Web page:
Ricordo - Virtuoso in the Making: music by Biber - Early Music news
Ricordo is the name of a group consisting of violin, viola da gamba, lute and keyboard. The four players came together in 1997 to explore seventeenth-century chamber music, starting with works by Italian and Austrian composers and moving on to include Germany and England. They have appeared at various festivals and, are about to make their début at the Wigmore Hall.
Here they are joined by a second violin and a trombone, but most of the pieces are for violin and continuo. Heinrich Ignaz Franz von Biber (1644-1704), best known for his Rosary or Mystery Sonatas, was in the service of the prince-bishop of Olmütz before decamping without permission to the court of the prince-archbishop of Salzburg. The former divine, Count Leichenstein-Kastelkorn, kept a music library at his castle: the source (together with the Minoriten convent in Vienna) of the pieces of this recording.
The first piece from the Vienna manuscript, is a Pastorella which begins with a display section including double-stopping in thirds before leading into a gigue. A reprise of the opening is followed by a quiet ending, pizzicato. The booklet note points out that Biber borrowed shamelessly from a Pastorella for two violins by Schmelzer, which is also to be heard on the CD. There are more passages in thirds in Biber's Sonata for two violins and trombone. The trombone sometimes doubles the bass line, but it is also used as a melody instrument, and there is some imitative writing for the three players which makes a nice change from pyrotechnics.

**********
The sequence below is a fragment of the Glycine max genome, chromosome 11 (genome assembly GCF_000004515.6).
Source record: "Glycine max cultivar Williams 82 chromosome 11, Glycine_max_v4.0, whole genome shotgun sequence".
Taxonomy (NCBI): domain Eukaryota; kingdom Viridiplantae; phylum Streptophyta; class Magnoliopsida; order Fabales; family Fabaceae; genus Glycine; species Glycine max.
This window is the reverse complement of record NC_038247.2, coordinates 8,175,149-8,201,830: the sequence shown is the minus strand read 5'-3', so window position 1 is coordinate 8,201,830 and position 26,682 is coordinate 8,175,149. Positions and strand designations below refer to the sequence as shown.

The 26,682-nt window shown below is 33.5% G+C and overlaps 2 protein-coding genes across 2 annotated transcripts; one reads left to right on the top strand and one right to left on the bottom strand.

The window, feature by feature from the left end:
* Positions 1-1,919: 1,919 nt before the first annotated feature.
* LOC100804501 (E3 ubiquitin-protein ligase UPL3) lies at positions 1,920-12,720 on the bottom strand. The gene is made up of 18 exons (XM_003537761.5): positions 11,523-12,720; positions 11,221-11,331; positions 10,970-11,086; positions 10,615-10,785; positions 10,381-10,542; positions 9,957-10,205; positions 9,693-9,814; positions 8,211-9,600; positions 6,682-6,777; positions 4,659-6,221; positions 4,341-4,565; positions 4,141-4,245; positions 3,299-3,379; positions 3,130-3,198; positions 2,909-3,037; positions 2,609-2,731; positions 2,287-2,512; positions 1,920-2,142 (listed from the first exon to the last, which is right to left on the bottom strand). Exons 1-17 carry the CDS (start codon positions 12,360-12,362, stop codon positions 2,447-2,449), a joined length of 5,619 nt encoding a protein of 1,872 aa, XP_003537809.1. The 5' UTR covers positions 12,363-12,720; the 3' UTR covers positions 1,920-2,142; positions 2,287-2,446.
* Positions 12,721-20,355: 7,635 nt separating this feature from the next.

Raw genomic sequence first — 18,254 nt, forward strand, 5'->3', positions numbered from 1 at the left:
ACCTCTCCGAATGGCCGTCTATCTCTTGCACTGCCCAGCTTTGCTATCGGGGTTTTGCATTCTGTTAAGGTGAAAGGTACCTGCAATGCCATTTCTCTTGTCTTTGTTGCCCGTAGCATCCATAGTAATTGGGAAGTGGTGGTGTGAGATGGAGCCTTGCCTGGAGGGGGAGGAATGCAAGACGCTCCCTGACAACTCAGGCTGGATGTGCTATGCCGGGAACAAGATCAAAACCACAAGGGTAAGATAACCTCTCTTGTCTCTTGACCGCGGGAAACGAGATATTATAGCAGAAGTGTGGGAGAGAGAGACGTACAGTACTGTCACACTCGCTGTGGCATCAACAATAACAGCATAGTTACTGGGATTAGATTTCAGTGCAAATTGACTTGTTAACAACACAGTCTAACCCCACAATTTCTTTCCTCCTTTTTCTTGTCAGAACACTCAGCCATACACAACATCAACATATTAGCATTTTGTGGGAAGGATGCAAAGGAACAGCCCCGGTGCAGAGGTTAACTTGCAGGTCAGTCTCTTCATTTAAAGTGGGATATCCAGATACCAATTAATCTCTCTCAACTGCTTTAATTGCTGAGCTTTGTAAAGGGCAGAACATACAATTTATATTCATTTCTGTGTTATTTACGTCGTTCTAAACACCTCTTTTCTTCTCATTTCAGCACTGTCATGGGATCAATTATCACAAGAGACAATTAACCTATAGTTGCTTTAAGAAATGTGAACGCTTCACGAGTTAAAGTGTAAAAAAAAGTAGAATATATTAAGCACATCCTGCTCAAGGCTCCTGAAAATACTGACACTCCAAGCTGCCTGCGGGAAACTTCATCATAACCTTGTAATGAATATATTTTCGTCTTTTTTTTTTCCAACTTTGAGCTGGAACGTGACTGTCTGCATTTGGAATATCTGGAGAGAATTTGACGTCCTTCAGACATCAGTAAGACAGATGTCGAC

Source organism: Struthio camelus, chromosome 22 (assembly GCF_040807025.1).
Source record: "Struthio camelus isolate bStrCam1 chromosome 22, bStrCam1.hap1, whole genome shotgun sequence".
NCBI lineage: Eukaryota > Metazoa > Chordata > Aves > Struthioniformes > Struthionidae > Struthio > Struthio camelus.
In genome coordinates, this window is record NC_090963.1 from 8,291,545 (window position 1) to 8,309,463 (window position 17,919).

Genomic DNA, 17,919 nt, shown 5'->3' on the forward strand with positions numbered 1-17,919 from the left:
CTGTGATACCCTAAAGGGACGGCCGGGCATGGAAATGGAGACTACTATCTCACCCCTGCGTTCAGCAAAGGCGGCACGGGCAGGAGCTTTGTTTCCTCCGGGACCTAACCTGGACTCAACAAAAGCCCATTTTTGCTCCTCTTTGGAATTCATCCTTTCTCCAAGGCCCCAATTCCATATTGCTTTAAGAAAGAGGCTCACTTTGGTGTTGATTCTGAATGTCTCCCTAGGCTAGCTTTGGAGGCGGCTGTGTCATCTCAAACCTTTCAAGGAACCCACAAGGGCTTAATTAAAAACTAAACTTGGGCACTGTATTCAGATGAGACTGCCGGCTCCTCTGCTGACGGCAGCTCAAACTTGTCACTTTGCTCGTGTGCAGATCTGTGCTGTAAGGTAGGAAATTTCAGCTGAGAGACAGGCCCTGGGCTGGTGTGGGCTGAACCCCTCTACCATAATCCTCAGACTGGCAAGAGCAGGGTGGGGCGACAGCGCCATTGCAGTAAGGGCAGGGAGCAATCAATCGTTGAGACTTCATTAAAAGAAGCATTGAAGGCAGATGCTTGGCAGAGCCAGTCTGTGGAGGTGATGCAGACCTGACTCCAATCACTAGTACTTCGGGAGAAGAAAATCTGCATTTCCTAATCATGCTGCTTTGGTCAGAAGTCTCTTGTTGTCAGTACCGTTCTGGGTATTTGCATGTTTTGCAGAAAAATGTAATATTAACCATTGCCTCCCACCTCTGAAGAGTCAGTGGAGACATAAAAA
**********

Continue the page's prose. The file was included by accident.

Biber must have been a demon player, and he would recognise in Kati Debretzeni an artist for whom his virtuoso flights hold no terrors. The music is engaging, jaunty in places but without much depth, so it is probably best to take it in small doses.
A Sonata in E and a Sonata in A which concludes the disc feature more fireworks and both come to an abrupt end. Much the finest work is a Sonata in C minor, described as "an incarnation" of the 6th sonata published in 1681. A slow introduction based on a rising chromatic phrase moves into a triple-time Passacaglia, the theme heard alone three times at the outset and twice at at the end. Just as one is wearying of the violin and bass always starting and finishing together, Biber varies the phrase-lengths so that the ear is intrigued and interest is maintained.
Penelope Spencer matches Debretzeni beautifully in the ensemble pieces, Adam Woolfe is a most euphonious trombonist, and the continuo players Alison McGillivray (gamba and violone), Matthew Wadsworth (lute and theorbo) and Robert Howarth (harpsichord and organ) provide excellent support, all in a warm and clear acoustic. But the star is Kati Debretzeni, who combines a breathtaking technique with sensitive musicianship.